The Iowa Department of Revenue (IDR) has issued the tax table instructions, withholding formula and instructions, and wage bracket tables for 2023. Employers use the withholding formula to determine how much income tax to withhold from wages. Alternatively, the wage bracket tables may be used to make this determination. Beginning January 1, 2023, federal withholding is no longer subtracted from taxable wages for Iowa withholding calculations. Standard deductions, rates, and brackets have been updated for 2023. Iowa withholding will be determined using a four-step formula (previously, five steps where the first step subtracted federal withholding for the pay period) as provided in the Withholding Formula and Instructions. The Withholding Tax Rates and Brackets are now used in Step 2 rather than Step 3 and feature only four percentages (4.4%, 4.82%, 5.7%, and 6%) as opposed to nine for the 2022 tax year.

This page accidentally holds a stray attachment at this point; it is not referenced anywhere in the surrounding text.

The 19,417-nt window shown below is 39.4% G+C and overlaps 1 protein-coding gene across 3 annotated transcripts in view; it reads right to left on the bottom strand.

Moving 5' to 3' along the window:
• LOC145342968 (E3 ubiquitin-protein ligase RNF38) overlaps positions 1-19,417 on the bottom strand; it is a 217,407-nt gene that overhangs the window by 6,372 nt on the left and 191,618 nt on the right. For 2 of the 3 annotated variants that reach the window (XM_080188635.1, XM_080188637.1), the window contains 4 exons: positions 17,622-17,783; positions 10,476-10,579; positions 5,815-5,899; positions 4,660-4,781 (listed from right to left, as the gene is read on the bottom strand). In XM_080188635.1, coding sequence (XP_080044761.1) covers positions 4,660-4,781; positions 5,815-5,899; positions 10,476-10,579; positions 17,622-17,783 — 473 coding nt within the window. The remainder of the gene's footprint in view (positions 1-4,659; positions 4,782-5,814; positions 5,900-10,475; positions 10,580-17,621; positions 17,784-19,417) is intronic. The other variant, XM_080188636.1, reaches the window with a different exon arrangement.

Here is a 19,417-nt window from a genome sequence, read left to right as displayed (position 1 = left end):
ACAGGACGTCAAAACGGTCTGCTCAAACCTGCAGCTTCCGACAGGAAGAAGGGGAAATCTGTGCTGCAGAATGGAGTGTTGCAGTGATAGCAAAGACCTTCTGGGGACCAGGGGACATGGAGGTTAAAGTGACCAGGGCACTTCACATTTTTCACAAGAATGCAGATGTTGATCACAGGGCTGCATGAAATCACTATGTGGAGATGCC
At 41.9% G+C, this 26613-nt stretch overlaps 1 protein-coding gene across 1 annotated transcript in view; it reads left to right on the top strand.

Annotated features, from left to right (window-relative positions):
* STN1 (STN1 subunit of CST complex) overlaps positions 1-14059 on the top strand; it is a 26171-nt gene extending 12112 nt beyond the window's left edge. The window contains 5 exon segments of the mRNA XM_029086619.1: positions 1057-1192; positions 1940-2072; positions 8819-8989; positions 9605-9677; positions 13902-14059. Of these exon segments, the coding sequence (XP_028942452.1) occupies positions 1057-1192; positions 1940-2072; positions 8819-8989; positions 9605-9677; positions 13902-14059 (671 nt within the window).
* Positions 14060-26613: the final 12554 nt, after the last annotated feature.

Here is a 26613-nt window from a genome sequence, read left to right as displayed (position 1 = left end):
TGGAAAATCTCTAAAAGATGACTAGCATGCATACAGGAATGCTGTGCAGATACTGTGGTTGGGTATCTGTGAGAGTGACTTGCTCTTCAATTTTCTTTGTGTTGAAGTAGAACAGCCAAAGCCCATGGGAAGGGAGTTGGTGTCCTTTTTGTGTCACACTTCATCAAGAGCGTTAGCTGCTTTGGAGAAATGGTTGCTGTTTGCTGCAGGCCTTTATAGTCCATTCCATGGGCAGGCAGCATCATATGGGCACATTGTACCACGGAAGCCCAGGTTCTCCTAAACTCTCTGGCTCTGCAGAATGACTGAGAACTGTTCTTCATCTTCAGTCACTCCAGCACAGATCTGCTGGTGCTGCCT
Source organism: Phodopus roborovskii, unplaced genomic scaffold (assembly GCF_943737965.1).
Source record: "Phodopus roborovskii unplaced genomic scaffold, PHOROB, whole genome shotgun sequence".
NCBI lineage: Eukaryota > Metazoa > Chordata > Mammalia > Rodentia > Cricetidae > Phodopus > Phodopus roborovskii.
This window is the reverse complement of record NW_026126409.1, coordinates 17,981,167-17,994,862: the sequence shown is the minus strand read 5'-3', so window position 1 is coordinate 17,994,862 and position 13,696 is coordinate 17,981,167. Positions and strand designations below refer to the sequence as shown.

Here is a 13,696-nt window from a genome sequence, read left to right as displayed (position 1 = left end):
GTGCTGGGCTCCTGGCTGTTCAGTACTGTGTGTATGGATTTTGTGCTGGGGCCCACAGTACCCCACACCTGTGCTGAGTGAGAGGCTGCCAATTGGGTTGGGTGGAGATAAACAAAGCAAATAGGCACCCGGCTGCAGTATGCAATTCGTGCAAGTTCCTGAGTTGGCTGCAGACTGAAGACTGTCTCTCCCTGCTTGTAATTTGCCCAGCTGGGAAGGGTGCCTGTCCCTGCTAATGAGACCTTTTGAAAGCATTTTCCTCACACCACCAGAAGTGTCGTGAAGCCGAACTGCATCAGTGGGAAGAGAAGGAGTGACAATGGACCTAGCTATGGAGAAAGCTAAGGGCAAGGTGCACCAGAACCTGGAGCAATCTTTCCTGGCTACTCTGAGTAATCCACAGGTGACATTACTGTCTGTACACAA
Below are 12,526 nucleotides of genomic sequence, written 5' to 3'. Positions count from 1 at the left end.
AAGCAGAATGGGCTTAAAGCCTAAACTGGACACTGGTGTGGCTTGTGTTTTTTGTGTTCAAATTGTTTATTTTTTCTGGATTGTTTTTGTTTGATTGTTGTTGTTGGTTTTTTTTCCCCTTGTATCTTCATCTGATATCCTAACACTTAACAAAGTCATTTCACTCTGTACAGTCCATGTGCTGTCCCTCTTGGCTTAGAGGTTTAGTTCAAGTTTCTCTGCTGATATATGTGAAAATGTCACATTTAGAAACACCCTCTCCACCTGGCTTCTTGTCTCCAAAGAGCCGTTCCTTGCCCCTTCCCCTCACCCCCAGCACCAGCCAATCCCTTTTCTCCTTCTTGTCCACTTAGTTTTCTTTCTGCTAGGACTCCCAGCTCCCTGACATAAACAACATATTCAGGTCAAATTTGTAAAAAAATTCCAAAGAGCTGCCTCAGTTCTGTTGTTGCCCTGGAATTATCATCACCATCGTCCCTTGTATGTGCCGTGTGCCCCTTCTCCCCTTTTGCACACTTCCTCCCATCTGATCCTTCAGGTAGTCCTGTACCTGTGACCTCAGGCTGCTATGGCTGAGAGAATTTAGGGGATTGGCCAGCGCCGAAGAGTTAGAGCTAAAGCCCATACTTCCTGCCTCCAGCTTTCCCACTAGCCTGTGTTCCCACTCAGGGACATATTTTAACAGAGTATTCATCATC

Iowa—DOR Releases Updated Third Party Entity Authorized Representative Form
The Iowa Department of Revenue (DOR) has released an updated Third Party Authorized Representative Form for taxpayers to appoint representatives to act on their behalf with the DOR. The updated form provides specific fields for tax types, including withholding tax. Completed forms must be mailed to the DOR at Registration Services, Iowa Department of Revenue, PO Box 10470, Des Moines, IA 50306-0470 or faxed to (515) 281-3906.
Iowa—State Announces 2023 Interest Rate, Individual Income Tax Brackets and No Standard Deduction